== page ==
Two years of disruption to the fabric of society has resulted in a collective shift in people’s relationships with work, consumerism, technology and the planet, pushing companies to design new ways of doing business, according to the annual Fjord Trends report from Accenture. The Middle East is no different – newly identified behaviours will challenge businesses to rethink their approach to design, innovation and growth as a result of the shifts in employee expectations and mindset, scarcity caused by disrupted supply chains, and new environments such as the metaverse.
Each year, Accenture Interactive canvases the insights and opinions of more than 2,000 designers and creatives from more than 40 locations across the globe. From the minds of this international creative community, we produce the annual Fjord Trends. In its 15th year, Accenture Interactive’s latest Fjord Trends report provides practical guidance as companies look to deliver value and relevance to their customers, employees and society.
The top five trends that emerged spanned the metaverse and the new workplace, through to “nature positive” sustainability and care in all senses and contexts.
How we view work, the technology we use, what we choose to buy and from whom have all undergone a massive shift. Lifestyle, health and the environment have taken on far greater significance.
For all businesses, understanding the changing relationships with the workplace, consumerism, technology and the planet, as well as converting those insights into powerful business strategies, is critical to maintaining relevance and driving growth in 2022.
Already, most business leaders will have seen and adapted to the changing expectations of employees. The report identifies this as the rise of a ‘me over we’ mentality as people question what truly matters to them, and this mindset will continue with profound implications for how businesses attract and retain talent. It finds that there is already a humanization of the workforce in many cases, with employees’ professional and private lives blending more. Alongside, businesses acknowledge the need for different working patterns, the changing role of work premises, and what employee benefits resonate with.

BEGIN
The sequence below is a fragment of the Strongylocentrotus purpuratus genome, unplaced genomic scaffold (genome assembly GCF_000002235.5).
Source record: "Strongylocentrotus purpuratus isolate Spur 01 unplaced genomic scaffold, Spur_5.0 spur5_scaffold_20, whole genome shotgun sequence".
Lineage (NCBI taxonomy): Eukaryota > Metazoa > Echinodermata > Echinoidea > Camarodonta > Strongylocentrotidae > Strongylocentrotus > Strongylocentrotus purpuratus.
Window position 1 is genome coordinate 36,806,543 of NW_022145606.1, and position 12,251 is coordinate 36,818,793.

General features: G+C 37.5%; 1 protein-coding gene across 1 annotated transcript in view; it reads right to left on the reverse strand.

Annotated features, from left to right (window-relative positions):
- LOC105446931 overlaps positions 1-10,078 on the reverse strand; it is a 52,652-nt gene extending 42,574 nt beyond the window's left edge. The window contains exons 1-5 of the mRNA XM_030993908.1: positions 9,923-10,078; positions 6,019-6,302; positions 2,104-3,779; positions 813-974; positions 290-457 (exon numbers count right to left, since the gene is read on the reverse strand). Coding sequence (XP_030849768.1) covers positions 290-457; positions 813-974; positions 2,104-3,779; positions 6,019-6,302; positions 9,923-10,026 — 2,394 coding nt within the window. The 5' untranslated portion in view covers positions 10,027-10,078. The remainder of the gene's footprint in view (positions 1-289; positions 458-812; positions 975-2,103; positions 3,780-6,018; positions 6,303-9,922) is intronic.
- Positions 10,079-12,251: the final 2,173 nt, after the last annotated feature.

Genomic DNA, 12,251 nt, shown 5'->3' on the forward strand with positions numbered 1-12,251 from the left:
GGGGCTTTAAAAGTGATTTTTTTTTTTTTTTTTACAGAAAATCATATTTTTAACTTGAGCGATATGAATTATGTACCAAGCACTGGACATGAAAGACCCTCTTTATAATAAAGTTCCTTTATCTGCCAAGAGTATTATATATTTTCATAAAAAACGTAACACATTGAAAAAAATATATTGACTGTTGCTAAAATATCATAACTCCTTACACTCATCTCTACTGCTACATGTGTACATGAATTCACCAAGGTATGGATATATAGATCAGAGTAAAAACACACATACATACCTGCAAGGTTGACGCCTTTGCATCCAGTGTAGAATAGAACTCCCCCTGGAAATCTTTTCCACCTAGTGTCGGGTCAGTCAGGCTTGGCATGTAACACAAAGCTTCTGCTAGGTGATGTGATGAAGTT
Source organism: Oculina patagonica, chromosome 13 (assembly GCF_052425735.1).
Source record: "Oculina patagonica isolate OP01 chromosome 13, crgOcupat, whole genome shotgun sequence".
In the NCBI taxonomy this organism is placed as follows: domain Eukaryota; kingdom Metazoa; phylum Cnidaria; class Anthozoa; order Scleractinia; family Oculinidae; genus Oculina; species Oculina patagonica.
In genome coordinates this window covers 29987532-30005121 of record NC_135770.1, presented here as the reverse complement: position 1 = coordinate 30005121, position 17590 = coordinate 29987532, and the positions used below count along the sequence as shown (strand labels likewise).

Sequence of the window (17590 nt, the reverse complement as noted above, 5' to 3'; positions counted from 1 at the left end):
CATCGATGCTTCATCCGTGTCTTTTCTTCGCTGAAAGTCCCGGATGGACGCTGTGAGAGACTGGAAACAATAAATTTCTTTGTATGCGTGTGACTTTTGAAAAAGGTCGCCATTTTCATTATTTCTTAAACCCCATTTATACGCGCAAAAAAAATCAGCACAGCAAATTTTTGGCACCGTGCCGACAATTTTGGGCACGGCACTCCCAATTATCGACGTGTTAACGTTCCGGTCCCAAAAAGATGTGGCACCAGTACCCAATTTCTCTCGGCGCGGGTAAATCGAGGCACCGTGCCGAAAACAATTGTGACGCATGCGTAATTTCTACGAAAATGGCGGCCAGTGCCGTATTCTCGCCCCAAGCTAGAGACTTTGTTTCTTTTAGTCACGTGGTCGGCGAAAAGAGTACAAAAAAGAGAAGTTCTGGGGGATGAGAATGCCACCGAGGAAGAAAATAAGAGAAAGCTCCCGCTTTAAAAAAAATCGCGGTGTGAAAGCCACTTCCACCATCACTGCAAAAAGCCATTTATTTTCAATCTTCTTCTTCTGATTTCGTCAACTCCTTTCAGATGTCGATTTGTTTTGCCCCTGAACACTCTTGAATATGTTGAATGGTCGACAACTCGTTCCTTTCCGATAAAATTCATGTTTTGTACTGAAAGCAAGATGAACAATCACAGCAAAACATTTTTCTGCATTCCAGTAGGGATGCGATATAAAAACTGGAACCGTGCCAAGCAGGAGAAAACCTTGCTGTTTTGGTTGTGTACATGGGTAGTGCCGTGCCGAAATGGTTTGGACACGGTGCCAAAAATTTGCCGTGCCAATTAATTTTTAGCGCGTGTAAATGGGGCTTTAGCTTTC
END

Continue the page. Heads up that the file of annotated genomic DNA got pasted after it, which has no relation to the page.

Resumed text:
In the region, a significant number of people defined new priorities and goals during the pandemic, which resulted in a wave of career shifts and a rise in entrepreneurship. To address these changes, the UAE government introduced freelance visas to support side-hustle jobs to respond to the rise of creator and gig economies.
The second trend is ‘the end to abundance thinking’. We are all very used to the idea of getting what we want when we want it. Convenience and speed of access or delivery are second nature. But over the past year, many of us have witnessed and felt what it’s like to face empty shelves, rising energy bills, and shortages in everyday services. At the same time, we are acutely aware that our drive for more costs the planet dearly.